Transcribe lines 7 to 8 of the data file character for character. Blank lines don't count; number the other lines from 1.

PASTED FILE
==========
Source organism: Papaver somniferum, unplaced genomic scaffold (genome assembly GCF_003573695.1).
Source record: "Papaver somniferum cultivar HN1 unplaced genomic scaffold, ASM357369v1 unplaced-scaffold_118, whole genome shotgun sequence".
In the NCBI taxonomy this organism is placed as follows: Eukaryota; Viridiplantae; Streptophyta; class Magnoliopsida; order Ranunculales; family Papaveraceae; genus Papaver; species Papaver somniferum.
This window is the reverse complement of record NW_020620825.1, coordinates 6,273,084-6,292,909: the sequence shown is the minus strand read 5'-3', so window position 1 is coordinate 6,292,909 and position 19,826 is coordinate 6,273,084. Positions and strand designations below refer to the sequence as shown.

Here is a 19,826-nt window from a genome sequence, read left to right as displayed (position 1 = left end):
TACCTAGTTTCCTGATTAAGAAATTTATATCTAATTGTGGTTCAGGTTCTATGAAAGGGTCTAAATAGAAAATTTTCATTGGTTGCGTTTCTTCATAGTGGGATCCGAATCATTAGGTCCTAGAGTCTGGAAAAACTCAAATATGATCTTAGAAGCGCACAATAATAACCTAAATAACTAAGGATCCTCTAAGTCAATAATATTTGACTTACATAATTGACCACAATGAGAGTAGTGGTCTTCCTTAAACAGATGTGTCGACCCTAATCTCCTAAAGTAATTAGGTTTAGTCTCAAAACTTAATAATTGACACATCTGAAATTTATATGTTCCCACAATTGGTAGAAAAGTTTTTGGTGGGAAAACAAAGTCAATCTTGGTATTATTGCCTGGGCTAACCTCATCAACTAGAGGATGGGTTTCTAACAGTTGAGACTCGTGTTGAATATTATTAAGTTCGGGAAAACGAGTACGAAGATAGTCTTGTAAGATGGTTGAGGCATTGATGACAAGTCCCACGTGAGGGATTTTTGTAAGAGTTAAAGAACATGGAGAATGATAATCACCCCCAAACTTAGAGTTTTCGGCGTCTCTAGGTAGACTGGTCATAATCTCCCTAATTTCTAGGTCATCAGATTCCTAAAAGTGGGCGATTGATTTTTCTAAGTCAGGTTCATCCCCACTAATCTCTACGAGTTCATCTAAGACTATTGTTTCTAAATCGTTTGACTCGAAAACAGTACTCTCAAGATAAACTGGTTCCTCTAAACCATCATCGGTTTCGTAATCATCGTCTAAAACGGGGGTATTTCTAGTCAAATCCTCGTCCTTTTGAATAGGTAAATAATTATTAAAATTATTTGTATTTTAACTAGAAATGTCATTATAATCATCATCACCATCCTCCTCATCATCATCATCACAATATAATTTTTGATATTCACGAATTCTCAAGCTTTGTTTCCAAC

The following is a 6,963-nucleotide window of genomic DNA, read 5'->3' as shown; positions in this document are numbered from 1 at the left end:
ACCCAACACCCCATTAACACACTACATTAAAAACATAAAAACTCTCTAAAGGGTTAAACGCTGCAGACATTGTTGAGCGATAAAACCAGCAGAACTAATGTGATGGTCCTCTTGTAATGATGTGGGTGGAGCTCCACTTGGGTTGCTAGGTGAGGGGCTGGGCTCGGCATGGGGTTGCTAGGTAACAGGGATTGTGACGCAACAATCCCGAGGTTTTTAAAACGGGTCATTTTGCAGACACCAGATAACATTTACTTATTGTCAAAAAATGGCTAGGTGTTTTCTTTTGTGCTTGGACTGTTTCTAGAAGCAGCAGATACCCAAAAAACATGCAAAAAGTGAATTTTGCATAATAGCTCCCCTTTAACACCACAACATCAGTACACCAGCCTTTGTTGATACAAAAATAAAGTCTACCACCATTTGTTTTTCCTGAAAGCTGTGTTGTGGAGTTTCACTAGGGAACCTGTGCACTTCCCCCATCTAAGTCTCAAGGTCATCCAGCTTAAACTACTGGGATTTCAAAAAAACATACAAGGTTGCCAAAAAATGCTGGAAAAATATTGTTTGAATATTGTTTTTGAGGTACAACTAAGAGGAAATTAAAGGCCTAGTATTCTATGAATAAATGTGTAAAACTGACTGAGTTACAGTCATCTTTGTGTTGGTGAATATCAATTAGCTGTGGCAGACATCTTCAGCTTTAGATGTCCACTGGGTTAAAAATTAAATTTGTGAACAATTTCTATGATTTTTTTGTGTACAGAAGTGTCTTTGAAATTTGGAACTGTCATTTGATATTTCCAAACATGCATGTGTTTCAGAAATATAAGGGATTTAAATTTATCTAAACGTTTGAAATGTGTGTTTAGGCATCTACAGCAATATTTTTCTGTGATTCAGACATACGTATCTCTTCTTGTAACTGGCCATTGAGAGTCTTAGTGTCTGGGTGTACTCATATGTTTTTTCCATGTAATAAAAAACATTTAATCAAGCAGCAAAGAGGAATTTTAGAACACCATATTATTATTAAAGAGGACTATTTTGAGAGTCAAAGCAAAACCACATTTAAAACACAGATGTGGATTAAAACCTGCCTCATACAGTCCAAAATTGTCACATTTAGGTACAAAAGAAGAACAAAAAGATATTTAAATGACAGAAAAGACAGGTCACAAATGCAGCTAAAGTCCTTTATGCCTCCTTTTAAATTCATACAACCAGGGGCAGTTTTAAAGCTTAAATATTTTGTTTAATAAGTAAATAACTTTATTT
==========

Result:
The following is a 6,963-nucleotide window of genomic DNA, read 5'->3' as shown; positions in this document are numbered from 1 at the left end:
ACCCAACACCCCATTAACACACTACATTAAAAACATAAAAACTCTCTAAAGGGTTAAACGCTGCAGACATTGTTGAGCGATAAAACCAGCAGAACTAATGTGATGGTCCTCTTGTAATGATGTGGGTGGAGCTCCACTTGGGTTGCTAGGTGAGGGGCTGGGCTCGGCATGGGGTTGCTAGGTAACAGGGATTGTGACGCAACAATCCCGAGGTTTTTAAAACGGGTCATTTTGCAGACACCAGATAACATTTACTTATTGTCAAAAAATGGCTAGGTGTTTTCTTTTGTGCTTGGACTGTTTCTAGAAGCAGCAGATACCCAAAAAACATGCAAAAAGTGAATTTTGCATAATAGCTCCCCTTTAACACCACAACATCAGTACACCAGCCTTTGTTGATACAAAAATAAAGTCTACCACCATTTGTTTTTCCTGAAAGCTGTGTTGTGGAGTTTCACTAGGGAACCTGTGCACTTCCCCCATCTAAGTCTCAAGGTCATCCAGCTTAAACTACTGGGATTTCAAAAAAACATACAAGGTTGCCAAAAAATGCTGGAAAAATATTGTTTGAATATTGTTTTTGAGGTACAACTAAGAGGAAATTAAAGGCCTAGTATTCTATGAATAAATGTGTAAAACTGACTGAGTTACAGTCATCTTTGTGTTGGTGAATATCAATTAGCTGTGGCAGACATCTTCAGCTTTAGATGTCCACTGGGTTAAAAATTAAATTTGTGAACAATTTCTATGATTTTTTTGTGTACAGAAGTGTCTTTGAAATTTGGAACTGTCATTTGATATTTCCAAACATGCATGTGTTTCAGAAATATAAGGGATTTAAATTTATCTAAACGTTTGAAATGTGTGTTTAGGCATCTACAGCAATATTTTTCTGTGATTCAGACATACGTATCTCTTCTTGTAACTGGCCATTGAGAGTCTTAGTGTCTGGGTGTACTCATATGTTTTTTCCATGTAATAAAAAACATTTAATCAAGCAGCAAAGAGGAATTTTAGAACACCATATTATTATTAAAGAGGACTATTTTGAGAGTCAAAGCAAAACCACATTTAAAACACAGATGTGGATTAAAACCTGCCTCATACAGTCCAAAATTGTCACATTTAGGTACAAAAGAAGAACAAAAAGATATTTAAATGACAGAAAAGACAGGTCACAAATGCAGCTAAAGTCCTTTATGCCTCCTTTTAAATTCATACAACCAGGGGCAGTTTTAAAGCTTAAATATTTTGTTTAATAAGTAAATAACTTTATTT